When conducting due diligence “materiality” always matters. So what does materiality mean? The Accounting Standard ASA 320 defines materiality to mean “that if information is omitted, misstated or not disclosed, that information has the potential to affect the economic decisions of users of the financial report or the discharge of accountability by management or those charged with governance.” In layman’s terms, materiality is all about risk management. The task of conducting proper due diligence is to bring to light all significant risk issues so that a proper valuation can be established, then the question of materiality can be properly addressed.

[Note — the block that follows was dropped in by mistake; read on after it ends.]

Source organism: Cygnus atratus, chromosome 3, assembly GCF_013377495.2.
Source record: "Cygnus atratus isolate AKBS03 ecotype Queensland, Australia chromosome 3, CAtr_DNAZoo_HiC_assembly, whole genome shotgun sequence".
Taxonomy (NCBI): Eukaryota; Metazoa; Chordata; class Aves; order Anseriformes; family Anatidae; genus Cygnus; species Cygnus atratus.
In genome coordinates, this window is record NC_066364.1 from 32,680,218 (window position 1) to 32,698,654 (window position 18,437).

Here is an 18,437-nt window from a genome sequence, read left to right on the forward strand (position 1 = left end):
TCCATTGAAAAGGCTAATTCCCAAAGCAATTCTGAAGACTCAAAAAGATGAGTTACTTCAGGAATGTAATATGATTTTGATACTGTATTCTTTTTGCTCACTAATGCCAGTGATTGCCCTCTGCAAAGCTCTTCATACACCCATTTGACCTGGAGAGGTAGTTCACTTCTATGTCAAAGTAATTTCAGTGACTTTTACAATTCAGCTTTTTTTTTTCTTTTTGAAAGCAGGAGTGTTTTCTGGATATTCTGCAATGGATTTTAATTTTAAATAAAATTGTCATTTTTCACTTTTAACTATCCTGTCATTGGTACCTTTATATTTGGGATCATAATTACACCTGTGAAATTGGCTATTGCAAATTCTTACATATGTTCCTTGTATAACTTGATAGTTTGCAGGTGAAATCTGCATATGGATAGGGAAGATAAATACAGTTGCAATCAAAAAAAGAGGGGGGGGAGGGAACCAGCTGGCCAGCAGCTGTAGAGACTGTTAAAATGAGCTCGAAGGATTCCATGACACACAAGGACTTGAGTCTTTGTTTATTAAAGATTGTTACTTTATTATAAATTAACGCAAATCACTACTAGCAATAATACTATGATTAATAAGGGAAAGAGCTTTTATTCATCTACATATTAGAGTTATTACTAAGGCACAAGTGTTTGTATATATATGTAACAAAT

However, the end product of due diligence can and should go beyond answering the question of materiality. Let me explain; earlier in my career, I was responsible for managing a large portfolio of environmental legacy sites for a Fortune 50 chemical company. Many of these legacy sites came to this company via multiple mergers and/or acquisitions, most of which involved a large number of complex sites. Every one of these mergers and/or acquisitions had robust due diligence performed prior to the close of the deal to specifically address the issue of materiality. However, after the M&A was completed, inevitably there would be some “surprise” environmental liability that was significant, at least to me as the new “owner” of that liability. My point is that due diligence must address the issue of materiality first, but there should be a deeper drill to specifically list the more problematic sites, even if the overall transaction proves non-material. I’m certain that leaders that have roles/responsibilities similar to my previous role with this Fortune 50 chemical company would agree with this perspective . . . no surprises!